I am working as a research consultant at Research Consulting
Services of Syracuse University.
*Meyers, Scott <>

Ph.D. Student, Computer Science Department, Brown University, Box
1910, Providence, RI 02912; 401/863-7600

My interest in Humanist is rather informal, since my dissertation
research focuses on software production by professional
programmers. Nonetheless, I have a general interest in all kinds
of applications software, including that in the humanities. I am
much more interested in the use of software as a *tool* to
achieve some goal than as something to study in and of itself.
*Murray, Rhonda

Student Editorial Assistant (313) 577-4802

I am an English major at Wayne State University. I am training
as a Technical Writer at WSU's Computing and Information
Technology. There appears to be a common belief that Liberal
Arts majors are uninterested in Computing. It is my interest in
computing that prompted me to join this list. I am curious as to
whether other people on this list have noticed that those in
technical majors and professions devalue your non-scientific
*Oakman, Douglas Edward <OAKMAN_D1@PLU1>

Assistant Professor of Religion, Department of Religion, Pacific
Lutheran University, Tacoma, WA 98447, 206-535-7317; Home address
and phone: 1114-121st Street South, Tacoma, WA 98444, 206-537-

Ph.D., Biblical Studies (New Testament), Graduate Theological
Union, Berkeley, 1986: Dissertation "The Economic Aspect in the
Words and Ministry of Jesus" published as _Jesus and the Economic
Questions of His Day_ (Edwin Mellen, 1986); M.Div., Christ
Seminary-Seminex (Association of Evangelical Lutheran Churches),
St. Louis, 1979; B.A. with honors in Religion, University of
Iowa, Iowa City, 1975; member of the Catholic Biblical
Association (1988), Fellow of the Westar Institute's Social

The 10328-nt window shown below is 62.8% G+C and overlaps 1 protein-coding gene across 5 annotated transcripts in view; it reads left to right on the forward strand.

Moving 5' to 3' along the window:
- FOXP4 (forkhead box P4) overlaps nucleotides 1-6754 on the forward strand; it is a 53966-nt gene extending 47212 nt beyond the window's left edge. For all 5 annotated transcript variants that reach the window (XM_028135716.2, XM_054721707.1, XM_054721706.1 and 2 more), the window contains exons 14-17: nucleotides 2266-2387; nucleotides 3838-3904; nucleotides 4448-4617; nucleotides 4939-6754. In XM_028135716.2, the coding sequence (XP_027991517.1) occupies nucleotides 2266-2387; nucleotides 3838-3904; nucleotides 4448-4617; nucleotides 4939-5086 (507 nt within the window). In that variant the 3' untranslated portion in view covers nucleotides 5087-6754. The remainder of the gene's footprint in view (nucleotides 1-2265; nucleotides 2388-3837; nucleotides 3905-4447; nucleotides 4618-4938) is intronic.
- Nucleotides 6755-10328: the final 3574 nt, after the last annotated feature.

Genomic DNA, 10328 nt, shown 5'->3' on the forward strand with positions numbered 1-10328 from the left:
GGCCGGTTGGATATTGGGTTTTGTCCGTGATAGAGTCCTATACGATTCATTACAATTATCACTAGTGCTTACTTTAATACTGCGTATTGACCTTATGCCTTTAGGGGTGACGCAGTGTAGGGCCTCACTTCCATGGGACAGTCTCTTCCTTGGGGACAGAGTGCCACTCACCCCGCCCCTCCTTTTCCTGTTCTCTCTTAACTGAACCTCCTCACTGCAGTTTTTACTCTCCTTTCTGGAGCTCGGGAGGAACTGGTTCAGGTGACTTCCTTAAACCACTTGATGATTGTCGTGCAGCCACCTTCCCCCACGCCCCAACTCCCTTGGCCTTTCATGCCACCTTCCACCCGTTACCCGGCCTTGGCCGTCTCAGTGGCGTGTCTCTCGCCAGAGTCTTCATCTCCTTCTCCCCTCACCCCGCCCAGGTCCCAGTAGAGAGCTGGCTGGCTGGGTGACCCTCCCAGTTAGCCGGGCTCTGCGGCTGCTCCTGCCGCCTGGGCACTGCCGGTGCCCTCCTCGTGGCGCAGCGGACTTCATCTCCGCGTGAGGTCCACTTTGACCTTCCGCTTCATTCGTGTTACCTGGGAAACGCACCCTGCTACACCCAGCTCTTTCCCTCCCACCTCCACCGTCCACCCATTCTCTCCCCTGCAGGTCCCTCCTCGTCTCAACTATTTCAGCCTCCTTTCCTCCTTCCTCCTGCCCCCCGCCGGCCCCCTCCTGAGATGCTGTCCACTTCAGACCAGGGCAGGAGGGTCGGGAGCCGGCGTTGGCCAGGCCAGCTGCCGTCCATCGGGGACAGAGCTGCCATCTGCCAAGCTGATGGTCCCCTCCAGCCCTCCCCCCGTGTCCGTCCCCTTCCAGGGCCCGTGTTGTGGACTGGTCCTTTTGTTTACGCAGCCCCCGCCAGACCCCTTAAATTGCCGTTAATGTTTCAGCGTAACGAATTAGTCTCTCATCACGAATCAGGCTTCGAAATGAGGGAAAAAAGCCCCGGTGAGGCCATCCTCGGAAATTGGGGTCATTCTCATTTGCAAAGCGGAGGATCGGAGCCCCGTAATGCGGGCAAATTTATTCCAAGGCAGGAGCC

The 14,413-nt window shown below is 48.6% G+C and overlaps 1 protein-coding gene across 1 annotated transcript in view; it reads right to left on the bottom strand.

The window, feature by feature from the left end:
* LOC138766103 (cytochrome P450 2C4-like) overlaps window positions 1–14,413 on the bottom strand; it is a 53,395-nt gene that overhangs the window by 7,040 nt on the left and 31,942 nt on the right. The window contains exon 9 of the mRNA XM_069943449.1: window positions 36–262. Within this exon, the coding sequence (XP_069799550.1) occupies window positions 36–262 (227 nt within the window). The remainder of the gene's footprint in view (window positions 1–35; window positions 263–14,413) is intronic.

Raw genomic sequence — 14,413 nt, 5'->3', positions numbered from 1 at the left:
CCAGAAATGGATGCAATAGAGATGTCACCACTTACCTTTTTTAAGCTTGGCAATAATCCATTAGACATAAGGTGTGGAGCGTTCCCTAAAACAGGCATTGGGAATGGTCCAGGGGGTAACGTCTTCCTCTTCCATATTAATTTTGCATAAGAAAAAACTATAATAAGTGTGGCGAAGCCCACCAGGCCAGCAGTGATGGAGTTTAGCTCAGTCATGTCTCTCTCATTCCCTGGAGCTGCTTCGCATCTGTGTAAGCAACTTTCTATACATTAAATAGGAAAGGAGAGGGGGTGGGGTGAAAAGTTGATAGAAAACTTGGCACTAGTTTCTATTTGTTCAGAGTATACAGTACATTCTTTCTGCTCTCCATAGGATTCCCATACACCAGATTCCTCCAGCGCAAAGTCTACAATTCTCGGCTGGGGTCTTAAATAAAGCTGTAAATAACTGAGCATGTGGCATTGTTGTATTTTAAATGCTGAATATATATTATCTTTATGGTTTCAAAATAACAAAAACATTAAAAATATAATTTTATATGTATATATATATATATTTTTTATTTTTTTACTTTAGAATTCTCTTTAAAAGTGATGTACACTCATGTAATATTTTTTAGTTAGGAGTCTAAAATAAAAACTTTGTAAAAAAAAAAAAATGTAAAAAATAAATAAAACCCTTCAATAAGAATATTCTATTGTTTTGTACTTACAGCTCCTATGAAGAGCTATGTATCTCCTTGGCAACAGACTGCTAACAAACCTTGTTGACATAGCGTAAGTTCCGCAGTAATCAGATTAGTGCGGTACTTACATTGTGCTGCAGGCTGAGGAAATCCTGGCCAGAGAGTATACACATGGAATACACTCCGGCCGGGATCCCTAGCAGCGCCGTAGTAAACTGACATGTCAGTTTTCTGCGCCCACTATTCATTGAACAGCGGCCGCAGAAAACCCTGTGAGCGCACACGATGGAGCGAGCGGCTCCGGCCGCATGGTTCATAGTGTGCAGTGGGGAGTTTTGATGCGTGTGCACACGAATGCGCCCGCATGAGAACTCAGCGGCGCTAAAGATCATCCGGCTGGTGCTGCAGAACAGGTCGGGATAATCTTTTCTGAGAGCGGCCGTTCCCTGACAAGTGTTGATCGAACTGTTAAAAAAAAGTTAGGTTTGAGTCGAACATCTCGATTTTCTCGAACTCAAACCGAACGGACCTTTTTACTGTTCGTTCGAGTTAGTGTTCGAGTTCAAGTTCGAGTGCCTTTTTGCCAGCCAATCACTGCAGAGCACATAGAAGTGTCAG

Facets of the Ancient World Seminar (1986), member of the Society
of Biblical Literature (1981), Phi Beta Kappa (1975). As
scholar, I am focusing on the use of social science methods for
the study of the Bible and antiquity, particularly the
interrelationship between the ancient economies and early
Christianity. I coordinate an Atari ST User Group for the
Society of Biblical Literature and am interested in computer-
assisted analysis of biblical texts, programming in Icon (as well
as Pascal, 'C', and 68000 assembly language), and the use of the
computer to manage databases for the study of antiquity. I
regularly use WordPerfect and have some experience with Desktop
Publishing and PostScript programming.
*Olley, Lorraine (rutherfo@iubacs)

Head, Preservation Dept. Main Library E050 Indiana University
Bloomington, IN 47405 (812) 855-5647

I am a librarian specializing in the preservation of deteriorated
research library materials. Conseuquently, I am interested in
the information needs and information-seeking behavior of
scholars in the humanities. I have a B.A. in philosophy, and
master of arts degree s in divinity and library science.
*Patrikis, Peter C. <CONSORT@YALEVM>

As the Executive Director of the Consortium for Language Teaching
and Learning, I initiate and coordinate projects in foreign
languages (any language at any level) and am thus in a position
to distribute both information and services to faculty in eleven
private research universities in the States (Brown, Chicago,
Columbia, Cornell, Dartmouth, Harvard, MIT, Penn, Princeton,
Stanford, and Yale).

My own training is Romance Language and Literatures (B.A.) and